View full article
- 1 reply
- 237 views
Thanksgiving is around the corner, and that means that the winter months are not far behind. For many shops, this means a slow down due to weather and the usual bills that come with winter. Combine that we the fact that consumers are usually less willing to spend during the winter, adds up to a potential slow down in sales. But, you can be proactive and maximize your efforts. Here's quick list of things you can do below, and please feel free to add any of your own ideas: Be proactive at car delivery and make sure you identify at least two future services per vehicle Perform the multipoint inspection on all vehicles and maximize sales for today and make those recommendations for the near future. Make sure that the customer experience was nothing short of world class - give your customers reasons to return to you Consider a mid-winter promo, such as an oil service with a tire rotation, 21 point inspection, winter safety check, perhaps a fuel and oil additive. NOTE: while I am not a fan of a discount Oil Change, I do like promotions. They convey value and pre-qualify those people only looking for a cheap oil change You could sent the promo to your existing customers and/or obtain a mailing list Create a slow day process your team steps up their game Don't get tunnel vision and only focus on what the customer brought the car in for, look for opportunity Remember, every car in your shop today needs future services and repairs. The question is; will they be returning to you? Please feel free to add your suggestions. I know we would all appreciate it!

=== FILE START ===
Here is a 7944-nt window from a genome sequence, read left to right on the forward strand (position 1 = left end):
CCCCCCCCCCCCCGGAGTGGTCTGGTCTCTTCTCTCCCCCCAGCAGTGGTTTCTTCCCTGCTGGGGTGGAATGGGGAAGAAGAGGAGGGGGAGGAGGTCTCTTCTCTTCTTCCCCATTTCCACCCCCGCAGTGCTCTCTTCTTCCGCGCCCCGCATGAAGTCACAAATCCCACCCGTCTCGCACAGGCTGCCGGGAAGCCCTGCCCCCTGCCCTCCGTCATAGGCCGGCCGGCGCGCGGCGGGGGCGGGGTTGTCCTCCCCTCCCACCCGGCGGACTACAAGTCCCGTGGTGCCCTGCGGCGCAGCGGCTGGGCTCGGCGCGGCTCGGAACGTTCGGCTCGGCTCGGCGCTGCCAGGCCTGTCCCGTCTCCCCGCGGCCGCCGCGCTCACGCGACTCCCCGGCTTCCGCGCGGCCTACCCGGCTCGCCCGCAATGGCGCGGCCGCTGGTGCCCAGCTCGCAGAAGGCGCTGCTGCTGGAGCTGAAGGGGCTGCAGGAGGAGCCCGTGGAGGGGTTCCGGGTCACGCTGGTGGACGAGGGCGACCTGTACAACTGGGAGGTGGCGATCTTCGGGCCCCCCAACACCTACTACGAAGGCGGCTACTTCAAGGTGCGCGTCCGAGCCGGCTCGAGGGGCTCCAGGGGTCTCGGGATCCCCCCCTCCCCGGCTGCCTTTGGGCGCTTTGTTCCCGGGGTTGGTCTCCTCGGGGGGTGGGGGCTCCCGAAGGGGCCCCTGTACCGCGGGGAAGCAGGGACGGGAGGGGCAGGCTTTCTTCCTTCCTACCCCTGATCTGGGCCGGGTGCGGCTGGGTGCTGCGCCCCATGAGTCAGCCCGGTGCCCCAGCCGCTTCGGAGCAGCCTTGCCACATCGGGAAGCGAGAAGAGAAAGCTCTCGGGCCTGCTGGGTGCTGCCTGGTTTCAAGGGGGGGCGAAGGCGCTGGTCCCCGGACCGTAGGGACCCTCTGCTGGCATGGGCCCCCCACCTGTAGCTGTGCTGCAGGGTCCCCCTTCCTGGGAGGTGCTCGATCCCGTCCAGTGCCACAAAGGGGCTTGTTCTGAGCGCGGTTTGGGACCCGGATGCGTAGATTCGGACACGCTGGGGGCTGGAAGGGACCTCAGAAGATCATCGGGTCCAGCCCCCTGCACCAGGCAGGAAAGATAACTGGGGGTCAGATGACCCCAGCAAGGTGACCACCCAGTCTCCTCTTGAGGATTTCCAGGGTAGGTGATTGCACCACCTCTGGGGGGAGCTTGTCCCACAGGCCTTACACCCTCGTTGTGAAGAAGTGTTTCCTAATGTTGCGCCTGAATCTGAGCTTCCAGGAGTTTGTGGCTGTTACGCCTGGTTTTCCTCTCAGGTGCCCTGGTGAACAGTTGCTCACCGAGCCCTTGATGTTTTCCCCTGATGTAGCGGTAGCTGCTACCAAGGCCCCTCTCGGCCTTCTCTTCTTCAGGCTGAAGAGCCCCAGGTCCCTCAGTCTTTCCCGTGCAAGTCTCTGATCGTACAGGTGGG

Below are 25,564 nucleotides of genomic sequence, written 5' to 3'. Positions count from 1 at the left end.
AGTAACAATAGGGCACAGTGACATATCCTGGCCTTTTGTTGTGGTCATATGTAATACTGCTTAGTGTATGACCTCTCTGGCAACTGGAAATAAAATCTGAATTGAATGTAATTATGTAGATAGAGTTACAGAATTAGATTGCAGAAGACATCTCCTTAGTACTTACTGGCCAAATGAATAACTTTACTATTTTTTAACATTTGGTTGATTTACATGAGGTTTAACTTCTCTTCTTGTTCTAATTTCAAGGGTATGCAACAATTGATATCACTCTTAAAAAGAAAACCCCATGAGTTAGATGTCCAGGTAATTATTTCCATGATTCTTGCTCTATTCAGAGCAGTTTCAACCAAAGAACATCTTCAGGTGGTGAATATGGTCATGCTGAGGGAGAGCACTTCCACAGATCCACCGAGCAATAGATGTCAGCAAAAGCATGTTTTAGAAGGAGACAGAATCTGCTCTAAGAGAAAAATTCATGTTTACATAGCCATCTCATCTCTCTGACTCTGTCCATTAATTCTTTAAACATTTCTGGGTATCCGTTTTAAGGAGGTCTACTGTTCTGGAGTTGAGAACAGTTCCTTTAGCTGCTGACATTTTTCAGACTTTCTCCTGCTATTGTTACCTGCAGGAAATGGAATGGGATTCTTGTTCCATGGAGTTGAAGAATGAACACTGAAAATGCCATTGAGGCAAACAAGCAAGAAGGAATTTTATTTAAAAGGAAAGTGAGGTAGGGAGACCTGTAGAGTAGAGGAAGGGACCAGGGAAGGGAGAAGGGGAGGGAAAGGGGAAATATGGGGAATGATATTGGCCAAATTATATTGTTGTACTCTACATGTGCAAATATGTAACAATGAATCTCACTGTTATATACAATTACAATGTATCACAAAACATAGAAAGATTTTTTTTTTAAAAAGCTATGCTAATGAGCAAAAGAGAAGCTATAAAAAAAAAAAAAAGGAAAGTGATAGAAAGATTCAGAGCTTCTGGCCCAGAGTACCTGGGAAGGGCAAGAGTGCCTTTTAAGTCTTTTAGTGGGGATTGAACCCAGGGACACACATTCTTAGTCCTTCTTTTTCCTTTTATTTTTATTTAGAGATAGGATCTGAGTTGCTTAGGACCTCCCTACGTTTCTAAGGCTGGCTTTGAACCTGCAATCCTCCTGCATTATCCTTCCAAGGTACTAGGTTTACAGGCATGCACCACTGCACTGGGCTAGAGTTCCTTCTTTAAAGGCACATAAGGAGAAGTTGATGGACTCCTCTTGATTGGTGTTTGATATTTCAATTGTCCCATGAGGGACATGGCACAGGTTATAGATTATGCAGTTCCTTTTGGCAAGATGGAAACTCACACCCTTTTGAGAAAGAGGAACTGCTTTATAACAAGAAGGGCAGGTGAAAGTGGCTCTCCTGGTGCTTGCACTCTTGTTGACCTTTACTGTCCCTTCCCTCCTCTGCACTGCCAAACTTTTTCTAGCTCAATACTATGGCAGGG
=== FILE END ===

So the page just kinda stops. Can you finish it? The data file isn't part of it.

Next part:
- 1 reply
- 612 views
We are stumped on this one. This van was limped to us by the customer who tried to fix it himself. Truck was skipping and barely running.
We shimmed the new crank sensor. Reset the distributor (it was off 2 teeth). We repaired the common ground issue this vehicle has. Changed the dist. cap and rotor with Eclin parts.
Truck ran great for one day. Day 2 it was limped back to our shop. We found that we had to cycle the key to get the fuel pressure up. We replaced the clogged fuel filter. Truck still wouldn't start because of no spark.
We changed the ignition module and the truck started and ran fine for a little bit. The tech noticed that the voltage gauge was pinned in the red. We assume the high voltage cooked the module.
Any ideas would be greatly appreciated.
- 1 reply
- 493 views